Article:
- What must be proved in a contempt application (Varma v Atkinson & Mummery)
- What are the practical implications of this case?
- What was the background?
- What did the court decide?
- Case details
Restructuring & Insolvency analysis: In dismissing each of the grounds of appeal pursued by the appellant contemnor, two points on how a committal application is proved were decided that will be essential knowledge for practitioners. First, the Court of Appeal overturned its own decision in Irtelli v Squatriti, authority that a contempt could not be proved where ‘it was impossible to conclude that the appellants had intentionally breached the injunction’. Second, where excuses for an alleged contempt are not provided by the contemnor’s evidence ‘[i]t is not the task of counsel for the applicant seeking to commit a potential contemnor to elicit further excuses from him in cross-examination when none is put forward in his evidence in chief’. Written by Rory Brown and Andrew Shipley, barristers, at 9 Stone Buildings.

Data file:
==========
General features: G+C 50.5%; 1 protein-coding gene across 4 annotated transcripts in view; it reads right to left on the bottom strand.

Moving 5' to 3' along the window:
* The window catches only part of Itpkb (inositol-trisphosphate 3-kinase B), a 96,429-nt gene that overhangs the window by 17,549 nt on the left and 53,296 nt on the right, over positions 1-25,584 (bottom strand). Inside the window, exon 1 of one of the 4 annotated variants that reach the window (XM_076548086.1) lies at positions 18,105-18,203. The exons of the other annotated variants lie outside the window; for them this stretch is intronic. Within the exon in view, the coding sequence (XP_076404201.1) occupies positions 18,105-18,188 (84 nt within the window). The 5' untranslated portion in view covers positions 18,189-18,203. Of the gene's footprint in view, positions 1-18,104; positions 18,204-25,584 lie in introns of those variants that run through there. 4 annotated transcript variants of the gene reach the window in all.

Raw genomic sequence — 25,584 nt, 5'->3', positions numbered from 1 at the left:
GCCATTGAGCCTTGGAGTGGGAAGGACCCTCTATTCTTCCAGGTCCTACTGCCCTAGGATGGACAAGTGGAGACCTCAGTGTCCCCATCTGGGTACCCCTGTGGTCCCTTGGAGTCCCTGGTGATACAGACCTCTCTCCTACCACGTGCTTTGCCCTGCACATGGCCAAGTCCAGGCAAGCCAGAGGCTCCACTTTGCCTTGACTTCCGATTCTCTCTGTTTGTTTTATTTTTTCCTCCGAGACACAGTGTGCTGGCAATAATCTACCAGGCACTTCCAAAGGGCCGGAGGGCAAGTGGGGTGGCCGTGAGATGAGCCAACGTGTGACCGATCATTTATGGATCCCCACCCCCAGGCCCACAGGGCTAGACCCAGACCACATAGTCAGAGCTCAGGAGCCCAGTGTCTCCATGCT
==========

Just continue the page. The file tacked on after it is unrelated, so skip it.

Sign in or take a trial to read the full analysis.
To continue reading this news article, as well as thousands of others like it, sign in to LexisPSL or register for a free trial